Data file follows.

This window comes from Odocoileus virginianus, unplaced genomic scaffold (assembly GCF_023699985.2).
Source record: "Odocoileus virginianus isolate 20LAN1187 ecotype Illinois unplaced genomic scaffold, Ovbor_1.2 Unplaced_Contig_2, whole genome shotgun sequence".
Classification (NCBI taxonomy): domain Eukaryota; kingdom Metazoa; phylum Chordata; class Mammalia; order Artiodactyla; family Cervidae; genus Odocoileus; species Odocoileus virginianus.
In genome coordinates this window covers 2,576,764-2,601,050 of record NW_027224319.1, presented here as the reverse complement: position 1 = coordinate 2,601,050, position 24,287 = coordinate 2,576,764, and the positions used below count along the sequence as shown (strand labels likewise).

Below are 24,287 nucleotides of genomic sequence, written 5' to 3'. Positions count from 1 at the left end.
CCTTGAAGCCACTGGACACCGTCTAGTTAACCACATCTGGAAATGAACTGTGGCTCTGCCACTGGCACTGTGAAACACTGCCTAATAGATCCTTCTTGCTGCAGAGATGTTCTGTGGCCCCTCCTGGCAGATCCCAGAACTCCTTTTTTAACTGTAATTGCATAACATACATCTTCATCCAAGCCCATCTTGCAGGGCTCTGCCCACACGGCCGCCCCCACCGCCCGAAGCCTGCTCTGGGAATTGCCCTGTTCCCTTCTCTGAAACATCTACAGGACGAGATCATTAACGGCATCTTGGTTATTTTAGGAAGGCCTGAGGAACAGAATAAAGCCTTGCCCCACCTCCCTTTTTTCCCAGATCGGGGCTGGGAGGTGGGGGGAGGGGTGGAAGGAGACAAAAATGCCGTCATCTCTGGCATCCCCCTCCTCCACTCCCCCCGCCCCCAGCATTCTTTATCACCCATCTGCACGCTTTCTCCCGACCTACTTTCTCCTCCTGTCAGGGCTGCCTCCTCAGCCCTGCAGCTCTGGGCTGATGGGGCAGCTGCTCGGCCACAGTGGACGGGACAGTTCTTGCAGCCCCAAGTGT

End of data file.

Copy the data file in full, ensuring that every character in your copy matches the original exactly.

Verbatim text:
This window comes from Odocoileus virginianus, unplaced genomic scaffold (assembly GCF_023699985.2).
Source record: "Odocoileus virginianus isolate 20LAN1187 ecotype Illinois unplaced genomic scaffold, Ovbor_1.2 Unplaced_Contig_2, whole genome shotgun sequence".
Classification (NCBI taxonomy): domain Eukaryota; kingdom Metazoa; phylum Chordata; class Mammalia; order Artiodactyla; family Cervidae; genus Odocoileus; species Odocoileus virginianus.
In genome coordinates this window covers 2,576,764-2,601,050 of record NW_027224319.1, presented here as the reverse complement: position 1 = coordinate 2,601,050, position 24,287 = coordinate 2,576,764, and the positions used below count along the sequence as shown (strand labels likewise).

Below are 24,287 nucleotides of genomic sequence, written 5' to 3'. Positions count from 1 at the left end.
CCTTGAAGCCACTGGACACCGTCTAGTTAACCACATCTGGAAATGAACTGTGGCTCTGCCACTGGCACTGTGAAACACTGCCTAATAGATCCTTCTTGCTGCAGAGATGTTCTGTGGCCCCTCCTGGCAGATCCCAGAACTCCTTTTTTAACTGTAATTGCATAACATACATCTTCATCCAAGCCCATCTTGCAGGGCTCTGCCCACACGGCCGCCCCCACCGCCCGAAGCCTGCTCTGGGAATTGCCCTGTTCCCTTCTCTGAAACATCTACAGGACGAGATCATTAACGGCATCTTGGTTATTTTAGGAAGGCCTGAGGAACAGAATAAAGCCTTGCCCCACCTCCCTTTTTTCCCAGATCGGGGCTGGGAGGTGGGGGGAGGGGTGGAAGGAGACAAAAATGCCGTCATCTCTGGCATCCCCCTCCTCCACTCCCCCCGCCCCCAGCATTCTTTATCACCCATCTGCACGCTTTCTCCCGACCTACTTTCTCCTCCTGTCAGGGCTGCCTCCTCAGCCCTGCAGCTCTGGGCTGATGGGGCAGCTGCTCGGCCACAGTGGACGGGACAGTTCTTGCAGCCCCAAGTGT